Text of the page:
Prisoner of war card for Lieutenant Colonel Ronald Bolton Littledale, who escaped from Colditz. Catalogue ref: WO 416/225/350

North, south or stay

Italy signed an armistice on 8 September 1943, resulting in the ‘opening’ of prisoner of war gates. The files give accounts of what happened to Allied servicemen. There were mixed instructions on what to do, varying between staying in the camp, making your own way somewhere, or taking the help of locals in the region until the Allies arrived.

When the German army arrived and took control of the camps, those who remained were transported back to Germany. Some of them escaped by jumping from trains or escaping when the trains stopped. Those who were transported back to Germany were recorded in the prisoner of war cards (in WO 416, mentioned earlier, and explored in this blog).

Some decided to make their way to Allied lines, thought to be in the south of Italy. These men were helped by Italian civilians, and most were able to re-join the Allied forces. One prisoner of war in Italian hands was Field Marshall Montgomery’s stepson, Richard Carver. Our blog about Leaving the Italian prisoner of war camp Fontanellato includes his story.

The majority of the reports relate to the journey to Switzerland. Some took the train whilst others walked across the mountains. These escapees were aided by locals, and many Italians can be found mentioned both in the records and in the awards to helpers. One of the escape routes was through the Vatican, a neutral territory.

Document stamped 'Declassified' containing lists of names of Italian men and women and the awards they were recommended for.
Awards to Italian people who aided Allied escapees. Catalogue reference: WO 208/5479

For those in Western Europe, escaping was just as hard. Cataloguing the interrogation reports shows the vast help Allies received, as well as how hard it was to break out and evade recapture.

One British soldier of the Durham Light Infantry, captured at Dunkirk, promptly escaped and made his way to Gibraltar. Back in England he joined the Oxford and Buckinghamshire Light Infantry. Following D-Day, he was captured again by the Germans, only to escape once more and make his way to Switzerland. Those who made their way to Switzerland or Gibraltar were interned prior to their evacuation.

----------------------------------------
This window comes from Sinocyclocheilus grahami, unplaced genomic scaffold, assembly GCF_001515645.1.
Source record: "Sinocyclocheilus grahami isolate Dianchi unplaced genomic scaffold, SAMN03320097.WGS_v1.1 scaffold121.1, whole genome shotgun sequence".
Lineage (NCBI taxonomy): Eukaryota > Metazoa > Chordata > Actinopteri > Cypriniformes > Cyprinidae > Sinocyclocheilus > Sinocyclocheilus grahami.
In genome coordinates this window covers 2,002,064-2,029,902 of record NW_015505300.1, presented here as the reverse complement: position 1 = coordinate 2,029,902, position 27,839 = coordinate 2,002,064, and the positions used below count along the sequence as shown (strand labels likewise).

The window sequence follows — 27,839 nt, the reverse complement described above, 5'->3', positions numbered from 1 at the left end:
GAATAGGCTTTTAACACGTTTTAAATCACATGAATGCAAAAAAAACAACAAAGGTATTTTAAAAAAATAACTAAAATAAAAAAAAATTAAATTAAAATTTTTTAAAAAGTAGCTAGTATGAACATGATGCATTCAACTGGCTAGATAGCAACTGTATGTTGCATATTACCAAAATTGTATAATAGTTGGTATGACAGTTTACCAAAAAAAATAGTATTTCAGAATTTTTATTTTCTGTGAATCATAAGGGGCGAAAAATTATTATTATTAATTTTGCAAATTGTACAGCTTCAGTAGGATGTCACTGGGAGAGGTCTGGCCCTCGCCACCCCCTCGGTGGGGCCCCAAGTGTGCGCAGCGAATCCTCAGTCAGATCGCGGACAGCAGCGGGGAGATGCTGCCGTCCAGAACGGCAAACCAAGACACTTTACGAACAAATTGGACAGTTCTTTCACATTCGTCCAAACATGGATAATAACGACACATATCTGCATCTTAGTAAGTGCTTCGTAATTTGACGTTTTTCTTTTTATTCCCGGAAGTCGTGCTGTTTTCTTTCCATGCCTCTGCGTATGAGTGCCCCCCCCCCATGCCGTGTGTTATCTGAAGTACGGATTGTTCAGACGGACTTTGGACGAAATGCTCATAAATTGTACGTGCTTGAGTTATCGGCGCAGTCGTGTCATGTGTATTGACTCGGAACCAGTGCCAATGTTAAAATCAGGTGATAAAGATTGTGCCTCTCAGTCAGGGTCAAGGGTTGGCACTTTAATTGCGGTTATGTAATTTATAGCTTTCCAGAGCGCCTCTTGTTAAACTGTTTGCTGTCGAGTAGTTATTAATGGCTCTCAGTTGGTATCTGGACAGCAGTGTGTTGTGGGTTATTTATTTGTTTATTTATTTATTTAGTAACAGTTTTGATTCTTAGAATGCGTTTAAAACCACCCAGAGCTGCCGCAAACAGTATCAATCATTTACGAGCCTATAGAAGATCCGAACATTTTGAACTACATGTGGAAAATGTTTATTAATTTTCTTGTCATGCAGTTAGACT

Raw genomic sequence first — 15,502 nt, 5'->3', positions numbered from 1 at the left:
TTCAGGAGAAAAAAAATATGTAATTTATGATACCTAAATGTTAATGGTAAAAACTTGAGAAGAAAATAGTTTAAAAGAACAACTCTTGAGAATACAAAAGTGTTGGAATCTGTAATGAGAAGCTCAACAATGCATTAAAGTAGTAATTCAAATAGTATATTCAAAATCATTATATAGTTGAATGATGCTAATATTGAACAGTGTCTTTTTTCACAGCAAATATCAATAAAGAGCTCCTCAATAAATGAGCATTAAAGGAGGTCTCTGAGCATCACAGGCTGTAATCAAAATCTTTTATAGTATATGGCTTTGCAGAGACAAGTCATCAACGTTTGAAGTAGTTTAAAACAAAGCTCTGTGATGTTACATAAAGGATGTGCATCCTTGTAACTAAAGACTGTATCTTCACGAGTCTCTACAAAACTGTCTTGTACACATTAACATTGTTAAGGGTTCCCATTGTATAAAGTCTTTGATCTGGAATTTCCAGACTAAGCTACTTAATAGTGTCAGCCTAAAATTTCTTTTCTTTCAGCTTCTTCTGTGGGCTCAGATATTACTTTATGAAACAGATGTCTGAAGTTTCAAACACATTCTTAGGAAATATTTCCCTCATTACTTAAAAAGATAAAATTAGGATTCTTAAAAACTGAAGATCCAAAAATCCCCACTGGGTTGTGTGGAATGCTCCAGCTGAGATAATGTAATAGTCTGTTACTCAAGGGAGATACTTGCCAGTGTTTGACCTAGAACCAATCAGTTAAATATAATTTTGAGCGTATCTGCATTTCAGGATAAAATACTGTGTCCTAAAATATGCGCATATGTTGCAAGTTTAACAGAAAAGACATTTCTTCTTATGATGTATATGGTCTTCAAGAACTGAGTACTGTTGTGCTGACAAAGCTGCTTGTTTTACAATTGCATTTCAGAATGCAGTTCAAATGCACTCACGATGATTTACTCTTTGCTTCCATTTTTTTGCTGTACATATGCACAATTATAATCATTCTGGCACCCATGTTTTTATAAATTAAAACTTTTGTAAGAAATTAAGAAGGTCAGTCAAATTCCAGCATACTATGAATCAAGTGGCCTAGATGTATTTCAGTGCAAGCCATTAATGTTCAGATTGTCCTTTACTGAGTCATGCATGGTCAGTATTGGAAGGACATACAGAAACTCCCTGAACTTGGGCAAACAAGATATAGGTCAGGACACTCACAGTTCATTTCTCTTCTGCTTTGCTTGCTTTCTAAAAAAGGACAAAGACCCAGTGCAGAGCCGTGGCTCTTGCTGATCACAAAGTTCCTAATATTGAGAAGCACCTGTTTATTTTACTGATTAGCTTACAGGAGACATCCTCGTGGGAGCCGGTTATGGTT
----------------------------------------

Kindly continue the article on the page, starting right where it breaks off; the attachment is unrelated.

Without our volunteers we could not find these stories of capture, escape and evasion during the Second World War, and of the parts played by all the men and women involved. These efforts deserve to be recognised.

Find out more

Find out more about these records at our upcoming free exhibition Great Escapes: Remarkable Second World War Captives. Opening Friday 2 February 2024, Great Escapes explores the human spirit of hope and resilience during times of captivity, revealing both iconic and under-told stories of prisoners of war and civilian internees during the Second World War.

We’ve also scheduled a season of special events to accompany the exhibition that are available to book now.


  1. Sally Shepard says:

    Did the member of the Ox. & Bucks. arrive on D-Day because he became a glider pilot? They were recruited from that regiment, probably an outstanding group. First they undertook the regular RAF elementary power flying course. My father taught many of them at RAF Booker in Tiger Moths.

  2. Richard says:

    I have sometimes wondered about those interviewed at the Royal Patriotic in Wandsworth and how they must have felt having escaped and come to this country but still facing great uncertainty concerning their futures.

    Equally I have come across references to named individuals who helped allied airmen and others in post-war interrogation reports and thought about what thanks or recompense they received for the risks they took.

    Looking forward to the exhibition and what should be a very interesting way and informative way to take a break from the files waiting in my locker at the Archives and add to my knowledge.